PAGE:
I will fight for Thanksgiving. I will stand with those who are fighting against the War on Thanksgiving. Join me.

Thanksgiving Meditation

May you be happy. May you be well. May you be safe. May you be peaceful.  These are the words I say every night with my family as we sit together and practice our “loving kindness meditation.” In this meditative practice we, through a series of affirmations, acknowledge and honor our connection to each other and the larger world.  The practice, in which you send your love and kindness to an ever widening circle (from yourself, to a loved one, to an acquaintance, to someone who has been unkind to you, to the whole world), opens up your awareness, calms your mind and develops empathy.

This year at Thanksgiving, I have decided to meditate on the meaning of these four affirmations for this season.

May you be Happy:  As I sit with family and friends, I am aware of the love and joy in the room.  Happiness sits in these moments of connection, not in the crazy hubbub of impending black Friday.  Happiness is something within all of our reach, if we are open to it- and choose to see and savor it, even in the briefest of moments.  Happiness can then be the taste of the stuffing, the belly laugh of a child, the beauty of the table.  Not every person’s Thanksgiving is a Hallmark card.  There are stressful relationships, histories of pain and hurt.  Sometimes the holidays bring it all up in uncomfortable ways.  But happiness is possible in the small moments, and that happiness is in our power to create, hold and nurture.

May you be Well:  At the Thanksgiving table I will be sitting, smiling, talking, laughing, listening, breathing, and eating.  All of these are things I am able to do because I am blessed this year with physical health.  It is easy to forget the importance of this gift when we are so busy in our lives.  But this year I am thankful for all the ways my body works every day and the ways in which this allows me to appreciate and experience the world.  Not everyone is in perfect health.  But each of us can be thankful for the degree of health we do have and be grateful to be able to share at least one more holiday together.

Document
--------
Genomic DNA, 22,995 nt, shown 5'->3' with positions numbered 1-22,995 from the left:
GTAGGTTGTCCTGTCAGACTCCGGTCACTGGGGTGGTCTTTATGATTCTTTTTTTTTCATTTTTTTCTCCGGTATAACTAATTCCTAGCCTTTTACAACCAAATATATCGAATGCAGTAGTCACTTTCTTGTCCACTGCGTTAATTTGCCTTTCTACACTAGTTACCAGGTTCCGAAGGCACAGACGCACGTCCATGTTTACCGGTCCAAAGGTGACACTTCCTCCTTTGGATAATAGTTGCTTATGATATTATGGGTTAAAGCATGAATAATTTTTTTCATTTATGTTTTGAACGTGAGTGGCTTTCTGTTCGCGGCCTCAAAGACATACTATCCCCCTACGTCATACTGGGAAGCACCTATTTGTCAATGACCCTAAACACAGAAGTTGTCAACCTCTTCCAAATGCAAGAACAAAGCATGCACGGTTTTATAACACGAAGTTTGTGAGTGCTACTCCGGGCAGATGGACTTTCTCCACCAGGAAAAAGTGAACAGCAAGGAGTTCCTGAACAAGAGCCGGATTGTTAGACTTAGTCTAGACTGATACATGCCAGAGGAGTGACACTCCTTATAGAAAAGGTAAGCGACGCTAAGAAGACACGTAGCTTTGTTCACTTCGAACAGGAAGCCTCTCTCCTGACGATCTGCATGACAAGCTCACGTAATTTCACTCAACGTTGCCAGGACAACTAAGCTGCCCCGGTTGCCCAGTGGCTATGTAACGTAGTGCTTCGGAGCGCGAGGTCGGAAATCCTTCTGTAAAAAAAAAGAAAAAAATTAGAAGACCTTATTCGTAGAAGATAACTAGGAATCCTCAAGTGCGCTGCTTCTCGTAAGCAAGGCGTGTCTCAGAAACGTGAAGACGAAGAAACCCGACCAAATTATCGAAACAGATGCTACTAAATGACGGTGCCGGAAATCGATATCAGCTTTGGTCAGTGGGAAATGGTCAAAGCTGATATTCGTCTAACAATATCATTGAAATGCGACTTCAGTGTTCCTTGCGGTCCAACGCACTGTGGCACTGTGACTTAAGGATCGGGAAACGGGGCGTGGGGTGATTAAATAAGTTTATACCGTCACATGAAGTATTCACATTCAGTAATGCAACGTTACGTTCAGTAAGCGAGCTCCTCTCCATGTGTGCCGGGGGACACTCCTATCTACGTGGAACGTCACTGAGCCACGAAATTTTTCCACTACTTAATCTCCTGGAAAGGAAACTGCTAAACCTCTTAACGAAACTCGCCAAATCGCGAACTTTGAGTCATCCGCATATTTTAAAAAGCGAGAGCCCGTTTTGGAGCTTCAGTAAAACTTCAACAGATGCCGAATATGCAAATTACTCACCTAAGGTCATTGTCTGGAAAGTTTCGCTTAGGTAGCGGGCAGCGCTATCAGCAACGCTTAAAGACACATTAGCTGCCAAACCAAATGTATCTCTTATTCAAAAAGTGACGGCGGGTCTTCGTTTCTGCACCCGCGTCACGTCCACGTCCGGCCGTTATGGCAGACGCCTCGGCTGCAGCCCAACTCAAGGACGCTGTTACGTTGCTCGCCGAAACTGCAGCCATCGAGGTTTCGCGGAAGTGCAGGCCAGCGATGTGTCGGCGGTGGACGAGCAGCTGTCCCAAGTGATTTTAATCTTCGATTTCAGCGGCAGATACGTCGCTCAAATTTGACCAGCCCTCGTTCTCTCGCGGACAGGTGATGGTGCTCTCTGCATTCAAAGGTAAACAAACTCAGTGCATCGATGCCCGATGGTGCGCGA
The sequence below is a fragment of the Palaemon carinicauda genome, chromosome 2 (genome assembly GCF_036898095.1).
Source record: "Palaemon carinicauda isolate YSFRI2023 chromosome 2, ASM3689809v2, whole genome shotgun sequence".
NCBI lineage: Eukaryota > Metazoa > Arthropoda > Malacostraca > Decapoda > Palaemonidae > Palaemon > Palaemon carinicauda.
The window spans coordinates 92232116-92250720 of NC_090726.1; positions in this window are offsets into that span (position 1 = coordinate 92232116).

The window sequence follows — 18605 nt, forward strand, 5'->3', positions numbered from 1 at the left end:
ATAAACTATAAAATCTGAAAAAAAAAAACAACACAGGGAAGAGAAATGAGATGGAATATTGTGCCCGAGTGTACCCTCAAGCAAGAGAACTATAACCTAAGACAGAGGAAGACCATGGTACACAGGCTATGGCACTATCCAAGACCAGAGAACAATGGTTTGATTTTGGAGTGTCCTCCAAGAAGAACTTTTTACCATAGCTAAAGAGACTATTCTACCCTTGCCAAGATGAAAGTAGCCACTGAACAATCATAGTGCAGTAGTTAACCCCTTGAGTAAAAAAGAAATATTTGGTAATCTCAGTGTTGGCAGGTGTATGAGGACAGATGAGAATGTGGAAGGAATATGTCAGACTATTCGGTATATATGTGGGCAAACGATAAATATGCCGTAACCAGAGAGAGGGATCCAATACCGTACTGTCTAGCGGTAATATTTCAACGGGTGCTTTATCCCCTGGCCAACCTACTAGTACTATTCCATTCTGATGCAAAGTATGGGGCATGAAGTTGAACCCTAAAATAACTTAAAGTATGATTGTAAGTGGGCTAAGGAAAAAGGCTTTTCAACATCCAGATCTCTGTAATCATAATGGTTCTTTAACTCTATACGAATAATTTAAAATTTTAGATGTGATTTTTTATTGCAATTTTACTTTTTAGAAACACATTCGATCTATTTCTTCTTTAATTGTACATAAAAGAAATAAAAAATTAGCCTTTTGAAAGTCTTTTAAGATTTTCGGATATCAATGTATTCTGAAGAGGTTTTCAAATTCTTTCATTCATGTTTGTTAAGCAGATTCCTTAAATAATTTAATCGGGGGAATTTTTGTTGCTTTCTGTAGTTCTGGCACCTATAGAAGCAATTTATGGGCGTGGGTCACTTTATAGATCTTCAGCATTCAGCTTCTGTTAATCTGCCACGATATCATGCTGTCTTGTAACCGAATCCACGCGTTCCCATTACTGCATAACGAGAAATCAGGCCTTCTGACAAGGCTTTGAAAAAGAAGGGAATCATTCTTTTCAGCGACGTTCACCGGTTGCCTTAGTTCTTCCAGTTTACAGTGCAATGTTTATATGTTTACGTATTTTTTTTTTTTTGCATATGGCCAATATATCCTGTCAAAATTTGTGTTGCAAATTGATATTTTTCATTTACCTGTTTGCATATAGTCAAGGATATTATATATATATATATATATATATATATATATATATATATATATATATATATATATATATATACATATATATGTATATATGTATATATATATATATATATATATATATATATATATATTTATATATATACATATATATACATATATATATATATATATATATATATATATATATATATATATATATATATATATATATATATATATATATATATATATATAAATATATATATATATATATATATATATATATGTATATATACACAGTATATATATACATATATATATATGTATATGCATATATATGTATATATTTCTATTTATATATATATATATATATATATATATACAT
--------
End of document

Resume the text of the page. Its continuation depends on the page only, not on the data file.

May you be Safe:  This Thanksgiving I will be snuggled in with my family and friends in a warm house- safe from the cold and rain of a New England November.  The elements will not threaten me as they do the victims of typhoon Haiyan or the homeless on the streets of our cities.  I will not fear that missiles may rain down on my home or that roving militias will enter my house- things that could not be taken for granted in other parts of the world.  In my suburban home, I will not fear random street violence as others in less safe neighborhoods do.  I often take these things for granted.  This Thanksgiving I will be thankful of all the ways I am blessed to be safe.  Perhaps if we all recognized the degree to which our safety makes our lives possible, we would have more empathy for those who do not have that luxury.  Perhaps we might be motivated to make it so that more people could live in safety.

May you be Peaceful:   Through nightly meditation this year,  I have tapped into a source of calm and tranquility in myself that I had previously never experienced.  As a coach, teacher, wife, mother, friend and daughter, I often have more on my To Do list than feels possible.   However, the calm that I have found through mindfulness and meditation has allowed me to stop and breathe.  I have found stillness in the midst of commotion.  It has allowed me to be both happier and more productive.  In an era when we are always moving, checking our cell phones, email, texts and social media, being peaceful is something for which I am deeply thankful.

Your meditations may look different than mine, but this Thanksgiving, take a moment to identify the things for which you are thankful- both big and small.

May you be happy. May you be well. May you be safe. May you be peaceful.  Happy Thanksgiving.